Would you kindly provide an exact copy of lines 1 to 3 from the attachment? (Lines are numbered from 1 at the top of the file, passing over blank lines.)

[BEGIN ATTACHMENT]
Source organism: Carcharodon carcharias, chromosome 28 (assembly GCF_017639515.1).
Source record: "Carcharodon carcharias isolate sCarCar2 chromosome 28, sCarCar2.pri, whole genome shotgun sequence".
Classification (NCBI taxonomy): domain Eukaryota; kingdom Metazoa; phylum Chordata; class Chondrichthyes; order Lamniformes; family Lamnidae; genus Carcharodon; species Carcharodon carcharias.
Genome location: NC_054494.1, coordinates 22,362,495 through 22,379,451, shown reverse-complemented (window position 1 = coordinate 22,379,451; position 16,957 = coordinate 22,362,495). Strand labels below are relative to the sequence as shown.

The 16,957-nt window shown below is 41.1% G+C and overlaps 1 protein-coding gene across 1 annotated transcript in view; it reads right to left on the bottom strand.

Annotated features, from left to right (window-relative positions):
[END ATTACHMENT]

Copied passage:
Source organism: Carcharodon carcharias, chromosome 28 (assembly GCF_017639515.1).
Source record: "Carcharodon carcharias isolate sCarCar2 chromosome 28, sCarCar2.pri, whole genome shotgun sequence".
Classification (NCBI taxonomy): domain Eukaryota; kingdom Metazoa; phylum Chordata; class Chondrichthyes; order Lamniformes; family Lamnidae; genus Carcharodon; species Carcharodon carcharias.